I don’t know him well enough. I seem to remember reading that in the mid-1930s he was a big-time underconsumptionist, but (1.) that’s second-hand, like this Hayek quote – but not implausible, and (2.) a lot of people were sorting out their ideas in the 1930s. There’s a reason why we call Hansen “the American Keynes” and why we don’t call Keynes “the British Hansen” – presumably Hansen learned something from Keynes. But I honestly don’t know him that well.

Underconsumptionism was very common in America at the time. I personally think that’s a big part of why Keynesianism caught on here in a way it didn’t on the Continent. But that doesn’t change the fact that the claim that Keynesianism points to consumption rather than investment as the primary problem is wrong.

I’m not just making this up on the fly to criticize you. I’ve pushed against this “Keynesianism as consumptionism” idea for a while – you can see some of what I’ve written here: http://factsandotherstubbornthings.blogspot.com/search?q=consumptionism

If you scroll down a little ways, you’ll notice I’ve even criticized Krugman for talking like a consumptionist (usually he’s pretty good about that… but he slips into it more easily than DeLong, who in a lot of ways is a more careful thinker than Krugman).

Daniel Kuehn September 9, 2011 at 8:44 am

btw – my Dad heard you on the radio yesterday talking about this stuff. I happened to be over for dinner and he asked if I had ever heard of you.

Daniel Kuehn September 9, 2011 at 8:54 am

Let me put out this evidence for a change of opinion on Hansen’s part – Hansen is responsible for providing one of the early versions of the IS-LM model after Hicks introduced his, and the IS-LM model is clearly a model about recessions caused by problems with investment, not problems with consumption.

Chris O'Leary September 8, 2011 at 2:18 pm

“(G)eneral employment was always positively correlated with the aggregate demand for consumer goods.”

So how then is government spending on infrastructure stimulative?

At best, there’s going to be a massive time lag until that new infrastructure comes on line and then indirectly benefits consumers.

Don Boudreaux September 8, 2011 at 2:27 pm

Keynesians would respond by saying that, by increasing employment (e.g., hiring currently unemployed workers to repave highways), household incomes will rise and, therefore, consumer spending will increase as soon as these workers start to receive their paychecks (and perhaps even sooner, as these workers – anticipating their coming paychecks – might start immediately to spend more).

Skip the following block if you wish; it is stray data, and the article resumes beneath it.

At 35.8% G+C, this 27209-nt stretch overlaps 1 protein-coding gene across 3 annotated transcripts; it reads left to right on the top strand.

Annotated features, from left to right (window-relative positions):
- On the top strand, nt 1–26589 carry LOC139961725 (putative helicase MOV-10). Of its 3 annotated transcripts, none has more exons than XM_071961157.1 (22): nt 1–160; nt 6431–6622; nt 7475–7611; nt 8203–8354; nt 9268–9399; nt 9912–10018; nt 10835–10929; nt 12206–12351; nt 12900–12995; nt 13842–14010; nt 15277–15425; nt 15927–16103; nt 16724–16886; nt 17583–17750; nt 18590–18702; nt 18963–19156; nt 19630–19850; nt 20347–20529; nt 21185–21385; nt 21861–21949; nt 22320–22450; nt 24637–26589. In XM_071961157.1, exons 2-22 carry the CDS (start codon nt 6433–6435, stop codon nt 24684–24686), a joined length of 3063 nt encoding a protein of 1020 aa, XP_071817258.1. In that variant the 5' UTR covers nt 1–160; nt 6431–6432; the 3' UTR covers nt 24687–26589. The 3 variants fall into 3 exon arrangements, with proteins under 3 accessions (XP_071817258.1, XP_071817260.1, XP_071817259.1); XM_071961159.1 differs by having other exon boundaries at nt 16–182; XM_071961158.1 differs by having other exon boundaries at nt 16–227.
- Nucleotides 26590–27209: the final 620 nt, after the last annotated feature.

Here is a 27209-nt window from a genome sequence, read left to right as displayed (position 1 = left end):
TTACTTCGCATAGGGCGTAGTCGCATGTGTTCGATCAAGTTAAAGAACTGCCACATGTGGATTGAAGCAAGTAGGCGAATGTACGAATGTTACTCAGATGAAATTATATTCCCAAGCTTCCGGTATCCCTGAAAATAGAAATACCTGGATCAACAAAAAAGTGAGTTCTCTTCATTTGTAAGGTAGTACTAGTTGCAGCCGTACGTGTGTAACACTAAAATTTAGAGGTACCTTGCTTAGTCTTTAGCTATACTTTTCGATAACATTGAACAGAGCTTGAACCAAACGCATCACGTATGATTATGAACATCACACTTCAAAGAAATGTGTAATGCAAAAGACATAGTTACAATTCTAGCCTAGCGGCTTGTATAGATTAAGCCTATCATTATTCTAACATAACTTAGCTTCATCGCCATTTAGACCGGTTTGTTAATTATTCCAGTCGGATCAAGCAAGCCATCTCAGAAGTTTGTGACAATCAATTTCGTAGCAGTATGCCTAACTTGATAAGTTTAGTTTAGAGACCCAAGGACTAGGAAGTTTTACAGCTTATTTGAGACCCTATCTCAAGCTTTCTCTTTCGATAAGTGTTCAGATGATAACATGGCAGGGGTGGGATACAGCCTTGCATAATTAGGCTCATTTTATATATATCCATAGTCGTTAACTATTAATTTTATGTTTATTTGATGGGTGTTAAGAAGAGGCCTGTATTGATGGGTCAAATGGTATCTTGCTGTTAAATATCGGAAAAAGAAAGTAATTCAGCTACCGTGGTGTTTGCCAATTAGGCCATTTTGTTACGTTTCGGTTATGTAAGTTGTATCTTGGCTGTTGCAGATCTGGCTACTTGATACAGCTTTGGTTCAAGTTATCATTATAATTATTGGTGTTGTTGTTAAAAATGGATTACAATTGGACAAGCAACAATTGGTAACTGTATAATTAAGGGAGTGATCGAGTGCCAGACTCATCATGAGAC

muirgeo September 8, 2011 at 2:45 pm

Well stated… and that doesn’t make sense to you. The evidence doesn’t support it??? How many times do we need to repeat the concentrated wealth experiment before we can stop repeating history to the detriment of millions of lives and theadvancement of civilized society?

vikingvista September 8, 2011 at 3:00 pm

Of course it’s well stated. Understanding keynesiacs is easy. It’s the keynesiacs such as yourself who have the mental block.

Methinks1776 September 8, 2011 at 4:35 pm

Please refrain from insulting the Keynesiacs by counting Muirdiot as one of them.

vikingvista September 8, 2011 at 7:12 pm

I never thought I’d be saying this, but…

My sincerest apologies to keynesiacs everywhere.

SheetWise September 8, 2011 at 10:13 pm

“My sincerest apologies to keynesiacs everywhere.”

Now that’s class. It has the brand of sincerity its intended audience will appreciate.

Chris O'Leary September 8, 2011 at 3:01 pm

So how can we currently have both ginormous deficits and serious economic problems? Why isn’t all of that military spending stimulative?

It seems like our current economic straights disprove the theory.

muirgeo September 8, 2011 at 10:03 pm

Because the deficits are mostly a result of decreased revenues and not increased spending.

tkwelge September 9, 2011 at 2:21 am

Well, all levels of government are taking in 3,000 dollars less per person in 2005 adjusted dollars while spending an extra 2,000 dollars per person in 2005 adjusted dollars. Most of that decreased revenue is due to the fact that businesses and property owners aren’t paying the same taxes that they were when they were making more money. However, GDP didn’t really decline significantly, and it is now above what it was pre recession, so that money must exist elsewhere in the economy. Whether or not the deficit spending is the result of revenue decreases or spending increases means little when the money remains in the economy elsewhere.

Ameet September 8, 2011 at 3:48 pm

Mr. muirgeo,

Feeling lazy as I am today, perhaps you can help me by just looking at this link. Please put aside your confirmation bias when you see the Cato Institute portion of the link, and view.

http://www.cato-at-liberty.org/government-and-job-creation-help-or-hindrance/

If you are able to put aside your confirmation bias and view this video, then perhaps you would be more willing to see that the evidence indeed does not support the Keynesian case.

If you are not able to put aside your confirmation bias, then I admit some sympathy to your plight.